There is a reason that in modern militaries that a majority of personnel are in support and combat support roles in order to make sure that all logistical problems are solved. Both today’s militaries and the Union and Confederate Armies faced problems regarding transportation, ammunition, uniforms, food, medical care, and other resources. Military transportation in the 1860s relied heavily on trains and it was necessary for the Armies to solve the logistical problem of working with the Railroad owners. Forcing an agreement between the federal government and private business owners that either did or did not support the war effort. Public opinion of war can be a problem or help in solving military logistical problems. As such many Union businesses supported the war effort and worked with the Army to allow transportation and supply the Army with resources. The Confederates, however, had struggles with Southern business owners that wanted no business with the war and needed to focus on their own business. Logistical means of any war effort face many struggles but they must be solved to support the war effort. 

There is much more to war than just fighting. The 21st Michigan Volunteer Infantry proved that. They were an infantry regiment that made their way through the South, participating in famous battles and sieges such as Stone’s River, Chattanooga, Chickamauga, and Perryville. While being an infantry unit, they served as an engineering element that made great strides to benefit the Union. Like their work as carpenters and lumberjacks at Chattanooga building storehouses, The Military Bridge, the water pipeline. Support of the war effort is just as or even more important than the front line fighting since without the resources, logistics, and men to fight a war, the fighting will be quickly lost. There are many units similar to the 21st Michigan Volunteer that are rarely heard about but without them the tide of the Civil War could have been much different.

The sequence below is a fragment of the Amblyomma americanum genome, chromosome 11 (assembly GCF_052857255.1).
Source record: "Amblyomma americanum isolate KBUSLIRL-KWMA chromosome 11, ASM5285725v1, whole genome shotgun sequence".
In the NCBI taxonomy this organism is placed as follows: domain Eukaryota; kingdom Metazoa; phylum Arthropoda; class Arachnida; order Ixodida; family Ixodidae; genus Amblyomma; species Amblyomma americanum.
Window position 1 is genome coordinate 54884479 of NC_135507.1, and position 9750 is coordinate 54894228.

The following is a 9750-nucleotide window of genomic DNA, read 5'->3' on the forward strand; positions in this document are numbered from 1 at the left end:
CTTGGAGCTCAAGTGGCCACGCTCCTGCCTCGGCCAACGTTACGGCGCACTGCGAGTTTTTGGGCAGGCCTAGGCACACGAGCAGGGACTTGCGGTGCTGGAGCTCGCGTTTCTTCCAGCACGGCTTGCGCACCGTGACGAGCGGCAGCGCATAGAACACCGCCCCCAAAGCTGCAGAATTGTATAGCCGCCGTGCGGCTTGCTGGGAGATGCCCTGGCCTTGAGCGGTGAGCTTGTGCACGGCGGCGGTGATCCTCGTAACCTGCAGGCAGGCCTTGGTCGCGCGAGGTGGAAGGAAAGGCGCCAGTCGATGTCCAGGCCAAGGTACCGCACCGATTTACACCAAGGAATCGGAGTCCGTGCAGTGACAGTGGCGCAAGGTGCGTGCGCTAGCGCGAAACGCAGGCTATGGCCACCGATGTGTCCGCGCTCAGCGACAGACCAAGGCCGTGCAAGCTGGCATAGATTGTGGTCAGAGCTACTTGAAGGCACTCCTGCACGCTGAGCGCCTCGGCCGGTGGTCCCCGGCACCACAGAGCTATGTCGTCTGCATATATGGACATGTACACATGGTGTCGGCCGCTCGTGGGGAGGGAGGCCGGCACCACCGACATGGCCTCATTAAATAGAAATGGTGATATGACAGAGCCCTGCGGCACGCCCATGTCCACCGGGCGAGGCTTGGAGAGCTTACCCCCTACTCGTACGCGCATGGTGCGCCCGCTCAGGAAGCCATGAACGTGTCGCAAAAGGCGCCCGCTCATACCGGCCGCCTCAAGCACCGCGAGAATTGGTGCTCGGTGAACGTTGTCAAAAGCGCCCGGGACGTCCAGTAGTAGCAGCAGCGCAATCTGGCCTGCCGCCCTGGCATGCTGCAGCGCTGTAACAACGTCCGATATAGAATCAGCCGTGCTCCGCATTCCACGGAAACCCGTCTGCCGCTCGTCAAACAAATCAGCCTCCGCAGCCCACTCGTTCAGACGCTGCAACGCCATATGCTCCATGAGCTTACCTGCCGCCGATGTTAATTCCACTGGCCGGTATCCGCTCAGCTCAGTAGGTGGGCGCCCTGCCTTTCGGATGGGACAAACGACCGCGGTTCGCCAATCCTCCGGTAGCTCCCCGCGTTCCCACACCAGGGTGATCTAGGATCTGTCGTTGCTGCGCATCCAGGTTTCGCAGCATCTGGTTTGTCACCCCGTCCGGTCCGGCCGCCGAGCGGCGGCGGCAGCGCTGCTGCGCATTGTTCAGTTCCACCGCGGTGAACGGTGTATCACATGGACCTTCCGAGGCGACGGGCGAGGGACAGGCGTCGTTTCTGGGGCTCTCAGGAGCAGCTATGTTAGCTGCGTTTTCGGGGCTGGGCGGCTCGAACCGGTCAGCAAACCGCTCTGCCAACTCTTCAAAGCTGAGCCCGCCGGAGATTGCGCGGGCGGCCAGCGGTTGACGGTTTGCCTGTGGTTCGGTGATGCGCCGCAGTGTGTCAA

Primary Sources

Source 1. Bates, Marcus (1894). “From Michigan to Chattanooga in 1862,” Glimpses of the Nation’s Struggles: 223-234.

Source 2. McCreery, William (1893). My Experience as a Prisoner of War and Escape from Libby Prison”.

Secondary Sources

Source 3. Hoffman, Mark (2007). “My Brave Mechanics”: The First Michigan Engineers and Their Civil War. Detroit, MI.

Source 4. Genco, James (2012). Into the Tornado of War. Bloomington, IN.

Source 5. Carr, Matther (2015). “Sherman’s Ghosts”: Soldiers, Civilians, and the American Way of War. New York, NY.

Source 6. Hess, Earl. “Civil War Logistics”: A Study of Military Transportation. The United States.

Further Reading

21st Michigan Volunteer Infantry Regiment